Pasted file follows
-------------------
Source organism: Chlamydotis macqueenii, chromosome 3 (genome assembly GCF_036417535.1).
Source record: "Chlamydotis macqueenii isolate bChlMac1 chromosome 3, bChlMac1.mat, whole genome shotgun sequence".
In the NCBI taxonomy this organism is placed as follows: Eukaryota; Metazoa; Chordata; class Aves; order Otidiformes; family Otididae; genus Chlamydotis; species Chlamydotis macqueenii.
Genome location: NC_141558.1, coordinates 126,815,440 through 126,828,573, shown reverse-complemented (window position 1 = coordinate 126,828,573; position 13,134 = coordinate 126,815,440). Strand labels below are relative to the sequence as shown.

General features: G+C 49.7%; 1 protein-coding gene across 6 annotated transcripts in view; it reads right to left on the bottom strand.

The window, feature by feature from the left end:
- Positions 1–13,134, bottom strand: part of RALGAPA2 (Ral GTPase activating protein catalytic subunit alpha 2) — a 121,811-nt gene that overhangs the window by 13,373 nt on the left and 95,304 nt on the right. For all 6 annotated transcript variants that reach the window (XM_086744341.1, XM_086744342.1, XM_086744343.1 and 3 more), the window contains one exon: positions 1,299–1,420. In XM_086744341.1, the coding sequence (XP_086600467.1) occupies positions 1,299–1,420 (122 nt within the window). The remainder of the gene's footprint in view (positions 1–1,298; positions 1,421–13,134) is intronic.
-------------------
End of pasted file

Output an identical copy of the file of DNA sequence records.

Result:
Source organism: Chlamydotis macqueenii, chromosome 3 (genome assembly GCF_036417535.1).
Source record: "Chlamydotis macqueenii isolate bChlMac1 chromosome 3, bChlMac1.mat, whole genome shotgun sequence".
In the NCBI taxonomy this organism is placed as follows: Eukaryota; Metazoa; Chordata; class Aves; order Otidiformes; family Otididae; genus Chlamydotis; species Chlamydotis macqueenii.
Genome location: NC_141558.1, coordinates 126,815,440 through 126,828,573, shown reverse-complemented (window position 1 = coordinate 126,828,573; position 13,134 = coordinate 126,815,440). Strand labels below are relative to the sequence as shown.

General features: G+C 49.7%; 1 protein-coding gene across 6 annotated transcripts in view; it reads right to left on the bottom strand.

The window, feature by feature from the left end:
- Positions 1–13,134, bottom strand: part of RALGAPA2 (Ral GTPase activating protein catalytic subunit alpha 2) — a 121,811-nt gene that overhangs the window by 13,373 nt on the left and 95,304 nt on the right. For all 6 annotated transcript variants that reach the window (XM_086744341.1, XM_086744342.1, XM_086744343.1 and 3 more), the window contains one exon: positions 1,299–1,420. In XM_086744341.1, the coding sequence (XP_086600467.1) occupies positions 1,299–1,420 (122 nt within the window). The remainder of the gene's footprint in view (positions 1–1,298; positions 1,421–13,134) is intronic.